If Christian music is not the same thing as music made by Christians, then what is it? I’d say the next most obvious candidate for a definition of Christian music is this: music with Christian subject matter. So if the song is about Jesus, salvation, faith, love, etc., then it must be Christian music. Right?
Well, no. The name of Jesus has been invoked in so many songs over the years, and very often his name is used in a way that bears no connection to the Jesus recorded in Scripture. The same goes for subjects like love, faith, salvation, and every other Christian term you can think of. So the presence of Christian subject matter is not a good gauge for the Christianness of a song.
Madeleine L’Engle (a Christian who writes fiction) frames the problem like this:
“A college senior asked if she could talk to me about being a Christian writer. If she wanted to write Christian fiction, how was she to go about it? I told her that if she is truly and deeply a Christian, what she writes is going to be Christian, whether she mentions Jesus or not. And if she is not, in the most profound sense, Christian, then what she writes is not going to be Christian, no matter how many times she invokes the name of the Lord.”
We must go beyond the presence of Christian subject matter and ask what is being communicated about those Christian themes.
But not only is the presence of Christian subject matter not an automatic indicator that the music is Christian, we also need to be careful not to restrict the music-making of Christian musicians to explicitly religious subjects. Leland Ryken is helpful here:
“If, in a Christian view, all of life is God’s, the Christian vision in art can encompass the whole range of human experience, just as the Bible does. Artists are free to portray the subjects they are best at portraying.”
Ryken rightly shows that the Bible talks about so many things that are not purely “spiritual” (e.g., marital love, the beauty of creation, or business). If the Bible freely explores “non-religious” issues, then shouldn’t we be free to do so in the music we make as Christians? Surely nothing in the Bible is unchristian, though many things in the Bible focus on subject matter that is not explicitly religious.
Here is how Ryken summarizes the Bible’s use of non-religious subject matter:
“Although worship is a frequent context for the art in the Bible, it is equally obvious that in the Bible the arts take all of life as their province. A work of art does not have to be about a ‘religious’ subject in order to be legitimate. Poetry can be about romantic love and nature as well as about God. Songs can be about harvest or can be purely instrumental. Artists can carve flowers or cherubim or oxen with equal sanction from God.”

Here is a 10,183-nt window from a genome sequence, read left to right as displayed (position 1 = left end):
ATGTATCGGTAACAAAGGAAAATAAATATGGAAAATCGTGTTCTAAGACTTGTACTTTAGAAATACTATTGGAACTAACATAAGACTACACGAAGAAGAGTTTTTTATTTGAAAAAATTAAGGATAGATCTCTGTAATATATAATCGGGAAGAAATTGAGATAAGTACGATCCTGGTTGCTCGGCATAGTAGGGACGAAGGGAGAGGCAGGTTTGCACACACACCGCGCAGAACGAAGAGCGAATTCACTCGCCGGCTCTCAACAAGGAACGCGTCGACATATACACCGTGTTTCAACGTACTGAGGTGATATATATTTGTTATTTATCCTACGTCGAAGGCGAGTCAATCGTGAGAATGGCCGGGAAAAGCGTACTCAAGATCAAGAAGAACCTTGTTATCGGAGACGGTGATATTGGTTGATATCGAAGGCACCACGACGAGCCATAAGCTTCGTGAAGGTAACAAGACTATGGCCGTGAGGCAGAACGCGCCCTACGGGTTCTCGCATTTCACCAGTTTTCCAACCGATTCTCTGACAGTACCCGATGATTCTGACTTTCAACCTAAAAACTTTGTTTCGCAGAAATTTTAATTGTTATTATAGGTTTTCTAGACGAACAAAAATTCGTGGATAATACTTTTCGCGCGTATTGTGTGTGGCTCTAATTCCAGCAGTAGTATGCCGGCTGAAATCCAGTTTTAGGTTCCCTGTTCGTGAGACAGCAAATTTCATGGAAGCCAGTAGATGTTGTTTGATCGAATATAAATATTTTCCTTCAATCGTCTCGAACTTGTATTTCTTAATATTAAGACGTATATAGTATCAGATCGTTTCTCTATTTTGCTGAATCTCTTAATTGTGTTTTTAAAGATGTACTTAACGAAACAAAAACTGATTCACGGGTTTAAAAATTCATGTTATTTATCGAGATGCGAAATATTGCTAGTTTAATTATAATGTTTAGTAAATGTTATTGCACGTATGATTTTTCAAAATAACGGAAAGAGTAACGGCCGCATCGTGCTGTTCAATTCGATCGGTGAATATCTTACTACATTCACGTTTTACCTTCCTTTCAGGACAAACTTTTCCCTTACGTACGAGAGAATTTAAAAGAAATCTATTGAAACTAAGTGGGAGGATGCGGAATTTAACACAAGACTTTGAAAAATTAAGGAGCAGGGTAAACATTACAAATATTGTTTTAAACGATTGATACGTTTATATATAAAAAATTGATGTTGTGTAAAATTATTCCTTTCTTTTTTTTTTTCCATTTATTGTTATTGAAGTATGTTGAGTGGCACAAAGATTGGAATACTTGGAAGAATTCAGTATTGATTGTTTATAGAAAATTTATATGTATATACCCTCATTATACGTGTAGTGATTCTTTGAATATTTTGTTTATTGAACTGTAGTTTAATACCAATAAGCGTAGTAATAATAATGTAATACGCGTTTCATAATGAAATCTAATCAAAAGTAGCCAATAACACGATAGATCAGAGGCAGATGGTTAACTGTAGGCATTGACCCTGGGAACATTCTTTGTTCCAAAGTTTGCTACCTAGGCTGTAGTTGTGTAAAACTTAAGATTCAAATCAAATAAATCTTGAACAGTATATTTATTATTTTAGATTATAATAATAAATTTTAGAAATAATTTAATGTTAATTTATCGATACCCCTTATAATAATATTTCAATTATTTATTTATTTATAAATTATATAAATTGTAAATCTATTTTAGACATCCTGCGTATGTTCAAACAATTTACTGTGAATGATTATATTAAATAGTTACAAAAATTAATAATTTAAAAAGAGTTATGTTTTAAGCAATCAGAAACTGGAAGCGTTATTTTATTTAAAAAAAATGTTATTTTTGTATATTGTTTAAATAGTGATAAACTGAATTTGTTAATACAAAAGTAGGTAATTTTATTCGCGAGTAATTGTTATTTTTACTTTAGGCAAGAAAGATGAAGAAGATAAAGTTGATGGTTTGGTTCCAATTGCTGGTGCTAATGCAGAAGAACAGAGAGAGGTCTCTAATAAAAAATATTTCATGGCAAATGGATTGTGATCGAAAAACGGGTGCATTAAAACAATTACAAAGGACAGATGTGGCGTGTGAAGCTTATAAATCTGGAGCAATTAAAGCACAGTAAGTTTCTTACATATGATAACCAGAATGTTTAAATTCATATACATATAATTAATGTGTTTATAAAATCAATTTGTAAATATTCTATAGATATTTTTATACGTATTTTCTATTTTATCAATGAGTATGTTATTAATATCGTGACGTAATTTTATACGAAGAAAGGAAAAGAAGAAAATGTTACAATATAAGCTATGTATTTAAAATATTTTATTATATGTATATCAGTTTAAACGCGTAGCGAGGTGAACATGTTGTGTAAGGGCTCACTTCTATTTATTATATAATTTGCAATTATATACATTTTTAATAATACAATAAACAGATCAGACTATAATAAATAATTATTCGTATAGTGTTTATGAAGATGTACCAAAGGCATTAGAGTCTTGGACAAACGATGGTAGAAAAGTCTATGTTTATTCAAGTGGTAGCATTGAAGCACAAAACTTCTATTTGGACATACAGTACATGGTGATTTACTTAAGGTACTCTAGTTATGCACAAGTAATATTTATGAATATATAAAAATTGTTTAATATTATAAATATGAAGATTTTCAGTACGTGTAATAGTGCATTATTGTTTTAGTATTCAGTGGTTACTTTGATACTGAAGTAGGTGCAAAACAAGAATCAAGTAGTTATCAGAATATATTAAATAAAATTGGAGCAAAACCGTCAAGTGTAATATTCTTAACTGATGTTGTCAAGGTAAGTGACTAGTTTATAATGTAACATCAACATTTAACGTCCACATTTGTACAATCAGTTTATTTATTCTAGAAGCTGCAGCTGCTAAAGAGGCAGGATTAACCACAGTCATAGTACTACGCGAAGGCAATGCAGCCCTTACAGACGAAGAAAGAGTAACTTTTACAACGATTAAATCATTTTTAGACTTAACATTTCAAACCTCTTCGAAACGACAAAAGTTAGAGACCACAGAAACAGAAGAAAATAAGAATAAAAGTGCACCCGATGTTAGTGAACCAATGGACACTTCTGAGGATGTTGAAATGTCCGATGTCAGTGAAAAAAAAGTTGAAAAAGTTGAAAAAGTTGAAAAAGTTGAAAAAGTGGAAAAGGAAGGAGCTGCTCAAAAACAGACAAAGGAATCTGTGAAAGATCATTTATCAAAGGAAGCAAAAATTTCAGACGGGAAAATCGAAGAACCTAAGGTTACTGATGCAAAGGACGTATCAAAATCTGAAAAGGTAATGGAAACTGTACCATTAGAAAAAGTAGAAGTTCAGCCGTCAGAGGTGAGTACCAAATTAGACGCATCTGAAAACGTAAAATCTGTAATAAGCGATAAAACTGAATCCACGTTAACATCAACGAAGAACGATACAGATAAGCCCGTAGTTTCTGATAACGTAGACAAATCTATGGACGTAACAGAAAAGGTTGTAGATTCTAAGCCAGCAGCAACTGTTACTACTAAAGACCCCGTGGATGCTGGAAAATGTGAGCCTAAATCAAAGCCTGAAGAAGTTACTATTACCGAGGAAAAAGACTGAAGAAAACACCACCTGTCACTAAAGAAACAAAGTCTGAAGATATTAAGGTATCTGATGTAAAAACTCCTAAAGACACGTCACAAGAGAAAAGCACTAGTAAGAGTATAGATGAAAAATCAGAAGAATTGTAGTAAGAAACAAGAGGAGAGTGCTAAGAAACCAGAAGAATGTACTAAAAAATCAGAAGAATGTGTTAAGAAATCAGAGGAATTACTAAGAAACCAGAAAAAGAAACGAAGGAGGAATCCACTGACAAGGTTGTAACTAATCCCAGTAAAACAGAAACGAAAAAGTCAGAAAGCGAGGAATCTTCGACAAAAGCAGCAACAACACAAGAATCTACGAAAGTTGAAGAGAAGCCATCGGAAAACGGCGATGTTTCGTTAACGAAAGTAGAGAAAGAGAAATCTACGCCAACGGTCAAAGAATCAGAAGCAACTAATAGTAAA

Ryken also explains why making this distinction is important:
“It would be tragic if every Christian artist chose only [explicitly religious subjects] for portrayal. That would be tantamount to turning over to non-Christian artists the other great areas of human experience. The Christian faith has something to say about all of life, and Christian artists must subject all of life to the light of their faith. A Christian artist is Christian, not by virtue of his or her subject matter, but by virtue of the perspective that is brought to bear on the subject.”
Our definitions are very important. If we define Christian music as music with lyrics that focus on religious subject matter, then we are leaving the rest of God’s creation and the human experience to non-Christians. Surely everything God made is worth singing about. Our experience with the world is worth reflecting on. Ultimately, ever single thing in this world has theological ties. But we don’t need to explore the theology of flowers in every song. We can simply sing about their beauty.
So let’s discount “music that features Christian subject matter” as a good definition for what constitutes Christian music. Tomorrow I will consider the possibility that Christian music should be defined as music intended for Christian audiences.
 Madeleine L’Engle, Walking On Water: Reflections on Faith and Art (New York: North Point Press, 1980) 122.
 Leland Ryken, The Liberated Imagination: Thinking Christianly About the Arts (Eugene: Wipf & Stock, 1989) 197.
 Ibid., 61.
 Ibid., 210.